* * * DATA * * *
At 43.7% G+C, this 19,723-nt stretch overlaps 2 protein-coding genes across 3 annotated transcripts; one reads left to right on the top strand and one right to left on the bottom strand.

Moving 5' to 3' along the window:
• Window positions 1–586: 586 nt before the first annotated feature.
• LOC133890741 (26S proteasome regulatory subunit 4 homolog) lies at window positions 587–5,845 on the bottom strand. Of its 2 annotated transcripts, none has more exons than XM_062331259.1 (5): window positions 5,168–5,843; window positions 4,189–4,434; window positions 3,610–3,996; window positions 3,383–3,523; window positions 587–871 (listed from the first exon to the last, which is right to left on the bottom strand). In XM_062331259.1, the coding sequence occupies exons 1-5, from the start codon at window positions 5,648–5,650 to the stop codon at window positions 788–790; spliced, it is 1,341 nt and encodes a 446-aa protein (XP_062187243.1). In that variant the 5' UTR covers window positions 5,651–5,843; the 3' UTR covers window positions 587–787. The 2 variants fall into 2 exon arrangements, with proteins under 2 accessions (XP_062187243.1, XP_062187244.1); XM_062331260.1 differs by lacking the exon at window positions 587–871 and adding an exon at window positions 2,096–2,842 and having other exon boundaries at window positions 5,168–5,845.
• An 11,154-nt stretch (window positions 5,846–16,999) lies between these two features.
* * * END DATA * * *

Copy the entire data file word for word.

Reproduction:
At 43.7% G+C, this 19,723-nt stretch overlaps 2 protein-coding genes across 3 annotated transcripts; one reads left to right on the top strand and one right to left on the bottom strand.

Moving 5' to 3' along the window:
• Window positions 1–586: 586 nt before the first annotated feature.
• LOC133890741 (26S proteasome regulatory subunit 4 homolog) lies at window positions 587–5,845 on the bottom strand. Of its 2 annotated transcripts, none has more exons than XM_062331259.1 (5): window positions 5,168–5,843; window positions 4,189–4,434; window positions 3,610–3,996; window positions 3,383–3,523; window positions 587–871 (listed from the first exon to the last, which is right to left on the bottom strand). In XM_062331259.1, the coding sequence occupies exons 1-5, from the start codon at window positions 5,648–5,650 to the stop codon at window positions 788–790; spliced, it is 1,341 nt and encodes a 446-aa protein (XP_062187243.1). In that variant the 5' UTR covers window positions 5,651–5,843; the 3' UTR covers window positions 587–787. The 2 variants fall into 2 exon arrangements, with proteins under 2 accessions (XP_062187243.1, XP_062187244.1); XM_062331260.1 differs by lacking the exon at window positions 587–871 and adding an exon at window positions 2,096–2,842 and having other exon boundaries at window positions 5,168–5,845.
• An 11,154-nt stretch (window positions 5,846–16,999) lies between these two features.